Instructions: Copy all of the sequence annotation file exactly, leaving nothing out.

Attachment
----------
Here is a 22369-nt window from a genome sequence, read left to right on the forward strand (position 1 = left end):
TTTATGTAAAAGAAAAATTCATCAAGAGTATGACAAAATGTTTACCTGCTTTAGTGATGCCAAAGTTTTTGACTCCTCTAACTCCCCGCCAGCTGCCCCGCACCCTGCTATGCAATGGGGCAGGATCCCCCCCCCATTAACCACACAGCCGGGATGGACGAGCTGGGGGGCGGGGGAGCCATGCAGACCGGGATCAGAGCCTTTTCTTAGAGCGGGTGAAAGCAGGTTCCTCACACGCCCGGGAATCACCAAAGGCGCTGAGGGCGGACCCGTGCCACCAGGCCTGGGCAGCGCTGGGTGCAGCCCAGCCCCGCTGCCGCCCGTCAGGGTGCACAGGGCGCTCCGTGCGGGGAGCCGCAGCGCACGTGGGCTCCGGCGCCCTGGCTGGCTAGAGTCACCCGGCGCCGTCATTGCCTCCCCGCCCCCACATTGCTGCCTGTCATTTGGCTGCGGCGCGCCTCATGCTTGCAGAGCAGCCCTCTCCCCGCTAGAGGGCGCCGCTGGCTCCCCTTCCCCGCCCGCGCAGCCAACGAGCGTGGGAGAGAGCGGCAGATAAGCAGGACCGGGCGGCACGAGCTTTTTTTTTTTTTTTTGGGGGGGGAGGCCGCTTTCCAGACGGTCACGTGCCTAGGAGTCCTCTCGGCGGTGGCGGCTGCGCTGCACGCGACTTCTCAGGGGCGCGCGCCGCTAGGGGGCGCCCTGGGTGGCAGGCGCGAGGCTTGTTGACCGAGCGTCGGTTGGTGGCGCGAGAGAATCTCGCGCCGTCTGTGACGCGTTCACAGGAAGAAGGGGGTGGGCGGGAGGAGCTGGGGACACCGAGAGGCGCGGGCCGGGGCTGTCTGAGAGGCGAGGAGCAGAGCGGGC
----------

Here is a 22369-nt window from a genome sequence, read left to right on the forward strand (position 1 = left end):
TTTATGTAAAAGAAAAATTCATCAAGAGTATGACAAAATGTTTACCTGCTTTAGTGATGCCAAAGTTTTTGACTCCTCTAACTCCCCGCCAGCTGCCCCGCACCCTGCTATGCAATGGGGCAGGATCCCCCCCCCATTAACCACACAGCCGGGATGGACGAGCTGGGGGGCGGGGGAGCCATGCAGACCGGGATCAGAGCCTTTTCTTAGAGCGGGTGAAAGCAGGTTCCTCACACGCCCGGGAATCACCAAAGGCGCTGAGGGCGGACCCGTGCCACCAGGCCTGGGCAGCGCTGGGTGCAGCCCAGCCCCGCTGCCGCCCGTCAGGGTGCACAGGGCGCTCCGTGCGGGGAGCCGCAGCGCACGTGGGCTCCGGCGCCCTGGCTGGCTAGAGTCACCCGGCGCCGTCATTGCCTCCCCGCCCCCACATTGCTGCCTGTCATTTGGCTGCGGCGCGCCTCATGCTTGCAGAGCAGCCCTCTCCCCGCTAGAGGGCGCCGCTGGCTCCCCTTCCCCGCCCGCGCAGCCAACGAGCGTGGGAGAGAGCGGCAGATAAGCAGGACCGGGCGGCACGAGCTTTTTTTTTTTTTTTTGGGGGGGGAGGCCGCTTTCCAGACGGTCACGTGCCTAGGAGTCCTCTCGGCGGTGGCGGCTGCGCTGCACGCGACTTCTCAGGGGCGCGCGCCGCTAGGGGGCGCCCTGGGTGGCAGGCGCGAGGCTTGTTGACCGAGCGTCGGTTGGTGGCGCGAGAGAATCTCGCGCCGTCTGTGACGCGTTCACAGGAAGAAGGGGGTGGGCGGGAGGAGCTGGGGACACCGAGAGGCGCGGGCCGGGGCTGTCTGAGAGGCGAGGAGCAGAGCGGGC